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How to grow your career prospects while working remotely

Posted by: Nicholas Withers
03/06/2020
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When you’re not in your normal workplace, it can be easy to feel overlooked and out of touch with the rest of the business. You can focus on your normal day-to-day tasks, but you may feel as though there is little hope for career progression if you can’t be as involved as you would be in the office. 

There are steps that you can take, however, to raise your profile and set opportunities for growing your career prospects. Here are four tips you can start doing today:



Ask for feedback

When you’re not working on the same bank of desks or the same room as your manager, you lose a lot of the communication you get in a normal day. You can no longer ask a quick question about a project you’re working on, or make sure that you’re on the right track with an idea, or get some of the many small pieces of feedback we can pick up through general conversation about work. 

What you are left with is formal feedback sessions, such as performance reviews (if your company even does those at all). And for many people these sessions feel uncomfortable and even insincere. It’s easier to give or receive constructive negative feedback from a manager you get on with in small, regular doses while you’re working - it’s different when that feedback is formalised by a questionnaire set by the HR department, and when you know that the responses could make it back to some of the company higher-ups. 

So try to bring back some of that small, productive feedback by simply asking for it. Send an idea or a piece of work to your manager and ask for their thoughts. If you’re unsure about your performance, ask for a quick call to chat about any concerns. You could even request a regular call to go through your workload. Be clear about what you would like to know and be honest with your manager.  



Force collaboration


Great ideas in businesses often don’t come from the directors offices or board meetings (in fact, those ideas are usually the worst). The best ideas often come up in the kitchen, when two people on different teams are chatting about their successes or their struggles while making a coffee round. 

When working remotely, however, you lose those impromptu meetings and casual chats that turn into revelations. It’s too easy to only focus on your own tasks and be blind to what’s going on in the rest of the company. 

So try to engage as much as you can with people in other areas of the business. If there’s someone you haven’t heard from in a while, drop them an email and ask what they’re working on or see if there’s anything you could do to help them out. Get involved in any social gatherings - or set up your own (you can even do virtual sessions through skype or zoom). Invite people from other departments to your meetings - they might be able to offer a different perspective.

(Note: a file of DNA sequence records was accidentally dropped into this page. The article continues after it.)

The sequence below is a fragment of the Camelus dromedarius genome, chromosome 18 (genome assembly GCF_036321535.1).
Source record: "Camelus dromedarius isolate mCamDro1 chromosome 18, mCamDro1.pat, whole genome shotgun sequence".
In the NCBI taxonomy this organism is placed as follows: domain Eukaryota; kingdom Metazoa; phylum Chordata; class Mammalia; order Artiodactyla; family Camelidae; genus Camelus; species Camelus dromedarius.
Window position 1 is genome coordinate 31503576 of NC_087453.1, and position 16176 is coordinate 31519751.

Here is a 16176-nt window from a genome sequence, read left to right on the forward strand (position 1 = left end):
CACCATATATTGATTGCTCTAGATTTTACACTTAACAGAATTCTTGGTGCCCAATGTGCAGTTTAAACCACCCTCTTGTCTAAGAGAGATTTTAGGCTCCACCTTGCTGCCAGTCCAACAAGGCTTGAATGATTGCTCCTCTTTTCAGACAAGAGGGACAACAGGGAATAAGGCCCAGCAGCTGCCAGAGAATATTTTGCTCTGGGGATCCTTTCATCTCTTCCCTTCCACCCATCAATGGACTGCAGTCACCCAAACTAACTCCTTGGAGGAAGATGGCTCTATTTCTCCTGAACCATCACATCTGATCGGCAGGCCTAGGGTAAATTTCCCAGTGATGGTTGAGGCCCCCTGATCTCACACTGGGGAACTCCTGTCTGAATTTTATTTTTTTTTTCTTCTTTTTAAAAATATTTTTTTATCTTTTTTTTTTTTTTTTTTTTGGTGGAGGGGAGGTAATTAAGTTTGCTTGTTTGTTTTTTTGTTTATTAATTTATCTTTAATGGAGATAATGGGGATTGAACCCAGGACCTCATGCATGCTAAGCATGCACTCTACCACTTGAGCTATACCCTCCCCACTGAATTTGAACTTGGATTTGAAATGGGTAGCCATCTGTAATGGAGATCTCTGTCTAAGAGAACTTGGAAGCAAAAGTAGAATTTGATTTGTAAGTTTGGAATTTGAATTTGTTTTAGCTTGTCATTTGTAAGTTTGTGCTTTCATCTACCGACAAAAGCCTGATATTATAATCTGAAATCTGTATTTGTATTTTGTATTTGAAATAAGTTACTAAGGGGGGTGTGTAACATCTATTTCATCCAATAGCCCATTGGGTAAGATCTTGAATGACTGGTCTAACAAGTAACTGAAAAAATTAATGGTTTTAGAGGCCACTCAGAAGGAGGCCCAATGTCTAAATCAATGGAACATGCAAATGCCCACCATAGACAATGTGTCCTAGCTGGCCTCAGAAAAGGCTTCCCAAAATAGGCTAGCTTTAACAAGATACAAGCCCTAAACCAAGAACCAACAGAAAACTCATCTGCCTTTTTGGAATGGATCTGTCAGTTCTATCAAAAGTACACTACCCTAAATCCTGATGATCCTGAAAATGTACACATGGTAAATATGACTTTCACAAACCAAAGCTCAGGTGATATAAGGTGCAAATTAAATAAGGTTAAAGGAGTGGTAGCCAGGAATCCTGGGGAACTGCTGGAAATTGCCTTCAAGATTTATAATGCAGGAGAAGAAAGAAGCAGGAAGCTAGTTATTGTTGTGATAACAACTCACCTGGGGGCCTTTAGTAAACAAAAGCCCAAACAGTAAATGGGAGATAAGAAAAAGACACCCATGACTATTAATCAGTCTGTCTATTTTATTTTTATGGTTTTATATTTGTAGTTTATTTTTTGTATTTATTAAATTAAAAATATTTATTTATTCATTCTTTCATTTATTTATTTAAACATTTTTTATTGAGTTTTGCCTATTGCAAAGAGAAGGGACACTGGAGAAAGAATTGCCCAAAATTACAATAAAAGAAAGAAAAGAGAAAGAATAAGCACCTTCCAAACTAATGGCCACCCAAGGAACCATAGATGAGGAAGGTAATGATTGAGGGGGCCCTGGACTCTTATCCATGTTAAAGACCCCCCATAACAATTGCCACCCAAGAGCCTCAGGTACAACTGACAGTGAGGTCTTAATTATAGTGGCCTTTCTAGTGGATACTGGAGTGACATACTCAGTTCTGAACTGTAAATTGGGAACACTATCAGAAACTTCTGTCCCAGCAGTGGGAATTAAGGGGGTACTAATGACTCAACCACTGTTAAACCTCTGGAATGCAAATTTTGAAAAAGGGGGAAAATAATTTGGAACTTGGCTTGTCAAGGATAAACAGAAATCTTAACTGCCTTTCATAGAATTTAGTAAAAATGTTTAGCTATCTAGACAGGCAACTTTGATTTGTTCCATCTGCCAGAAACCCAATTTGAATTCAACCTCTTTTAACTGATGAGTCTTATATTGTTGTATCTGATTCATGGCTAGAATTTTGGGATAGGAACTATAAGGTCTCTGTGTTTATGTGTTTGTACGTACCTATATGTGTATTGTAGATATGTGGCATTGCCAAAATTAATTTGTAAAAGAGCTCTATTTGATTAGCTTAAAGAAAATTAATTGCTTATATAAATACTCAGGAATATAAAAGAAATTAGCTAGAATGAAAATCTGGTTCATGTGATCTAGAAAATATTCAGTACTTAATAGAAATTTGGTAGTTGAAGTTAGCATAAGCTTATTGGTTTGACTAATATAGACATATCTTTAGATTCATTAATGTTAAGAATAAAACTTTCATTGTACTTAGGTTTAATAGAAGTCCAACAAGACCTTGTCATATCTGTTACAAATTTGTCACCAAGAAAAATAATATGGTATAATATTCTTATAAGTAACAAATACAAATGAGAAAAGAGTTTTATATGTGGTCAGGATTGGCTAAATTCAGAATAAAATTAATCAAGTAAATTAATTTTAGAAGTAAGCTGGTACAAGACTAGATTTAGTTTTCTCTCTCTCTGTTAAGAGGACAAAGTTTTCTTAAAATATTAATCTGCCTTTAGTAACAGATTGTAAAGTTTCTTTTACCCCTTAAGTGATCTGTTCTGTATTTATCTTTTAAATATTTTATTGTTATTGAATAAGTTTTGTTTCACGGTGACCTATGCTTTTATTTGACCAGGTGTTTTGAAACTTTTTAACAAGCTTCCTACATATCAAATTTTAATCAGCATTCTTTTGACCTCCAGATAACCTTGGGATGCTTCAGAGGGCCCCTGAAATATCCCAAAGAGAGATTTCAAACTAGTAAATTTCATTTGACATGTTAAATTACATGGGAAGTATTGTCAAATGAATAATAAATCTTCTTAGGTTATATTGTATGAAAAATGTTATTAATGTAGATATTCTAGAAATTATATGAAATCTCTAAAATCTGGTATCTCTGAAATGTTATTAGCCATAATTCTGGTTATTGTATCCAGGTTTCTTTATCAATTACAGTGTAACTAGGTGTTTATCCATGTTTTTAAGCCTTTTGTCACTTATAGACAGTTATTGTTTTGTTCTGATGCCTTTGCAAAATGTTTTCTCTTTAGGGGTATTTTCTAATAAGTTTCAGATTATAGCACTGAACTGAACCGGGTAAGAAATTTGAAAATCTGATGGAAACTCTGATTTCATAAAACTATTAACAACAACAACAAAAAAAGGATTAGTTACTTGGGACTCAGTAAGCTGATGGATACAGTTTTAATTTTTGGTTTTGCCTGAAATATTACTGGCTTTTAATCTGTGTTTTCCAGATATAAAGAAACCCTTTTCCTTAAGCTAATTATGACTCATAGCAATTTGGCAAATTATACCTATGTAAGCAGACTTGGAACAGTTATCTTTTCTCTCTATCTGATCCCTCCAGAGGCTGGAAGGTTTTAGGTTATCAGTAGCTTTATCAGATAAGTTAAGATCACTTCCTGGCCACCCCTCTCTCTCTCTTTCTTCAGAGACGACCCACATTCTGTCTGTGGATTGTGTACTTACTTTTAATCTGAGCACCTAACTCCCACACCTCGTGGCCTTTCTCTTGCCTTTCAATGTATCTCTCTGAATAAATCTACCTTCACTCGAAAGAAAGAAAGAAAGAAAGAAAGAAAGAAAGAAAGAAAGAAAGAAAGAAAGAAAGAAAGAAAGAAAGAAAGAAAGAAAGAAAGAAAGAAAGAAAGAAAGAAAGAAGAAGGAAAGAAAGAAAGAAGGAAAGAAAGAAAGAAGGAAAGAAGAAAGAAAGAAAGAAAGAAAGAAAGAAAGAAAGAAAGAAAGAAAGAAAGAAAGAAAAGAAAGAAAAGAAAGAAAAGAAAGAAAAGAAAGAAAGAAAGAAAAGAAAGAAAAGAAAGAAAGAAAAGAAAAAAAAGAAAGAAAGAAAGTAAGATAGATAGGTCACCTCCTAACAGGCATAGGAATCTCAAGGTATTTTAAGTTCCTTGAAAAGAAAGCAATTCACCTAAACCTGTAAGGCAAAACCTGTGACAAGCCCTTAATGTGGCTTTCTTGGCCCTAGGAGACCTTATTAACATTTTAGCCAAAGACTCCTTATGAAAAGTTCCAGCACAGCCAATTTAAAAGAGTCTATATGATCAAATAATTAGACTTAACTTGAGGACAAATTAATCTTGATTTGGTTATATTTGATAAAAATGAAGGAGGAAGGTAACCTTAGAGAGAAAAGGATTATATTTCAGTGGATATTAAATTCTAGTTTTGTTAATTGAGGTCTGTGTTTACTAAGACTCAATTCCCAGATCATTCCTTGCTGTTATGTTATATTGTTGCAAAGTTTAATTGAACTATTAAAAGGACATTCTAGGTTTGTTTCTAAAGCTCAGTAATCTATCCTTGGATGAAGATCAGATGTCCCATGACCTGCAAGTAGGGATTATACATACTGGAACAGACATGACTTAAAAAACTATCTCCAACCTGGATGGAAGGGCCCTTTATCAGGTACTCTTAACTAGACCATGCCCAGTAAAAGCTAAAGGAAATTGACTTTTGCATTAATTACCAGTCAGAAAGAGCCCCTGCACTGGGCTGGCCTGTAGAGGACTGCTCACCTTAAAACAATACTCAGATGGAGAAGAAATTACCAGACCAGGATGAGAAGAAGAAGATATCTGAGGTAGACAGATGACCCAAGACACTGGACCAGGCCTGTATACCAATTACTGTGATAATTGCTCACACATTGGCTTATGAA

When you can’t naturally bump in to people, force the collaboration by taking action.

 

Demonstrate your value

When you’re not in the office you’re invisible. No-one can see you celebrate a win, or hear you complain when something goes wrong. And you may even find yourself being unfairly overlooked for projects or responsibilities, simply because you’re not there when the plans are being made. 

So it’s important to make noise. Take steps to proactively show your value to others in the workplace. When you have a win, send a message celebrating that win to anyone who needs to see. When you work with another department, send thank you messages to those people for their hard work and support. And when you’re in a conference call, make sure you come prepared with questions or ideas that you can contribute. 

There’s nothing wrong with making yourself known, particularly if you’re showing people the value that you already add to the workplace, and the value you can add in the future.



Get involved in new areas

While you’re forcing collaboration and showing off your value, it’s a good time to take some chances and get involved with areas you previously haven’t been part of. 

Pitch ideas in team meetings that are different to the “normal way” and find ways of making them work. 

When you’re not in the office there are fewer distractions and less pressure to be seen as focusing on a single task at all times. Remember that the biggest benefits can come from taking the time to learn things, or stay updated with the latest industry developments. When you work remotely you can free some time specifically for that, or for watching instructional videos or reading guides on how to do something you’ve previously had little experience with. 

This is the time to be taking chances and leading new ideas. That also makes it the perfect time for you to get involved in new areas of working and developing some new skills that can take you further along your career path.

 

 
Tags: Engineering
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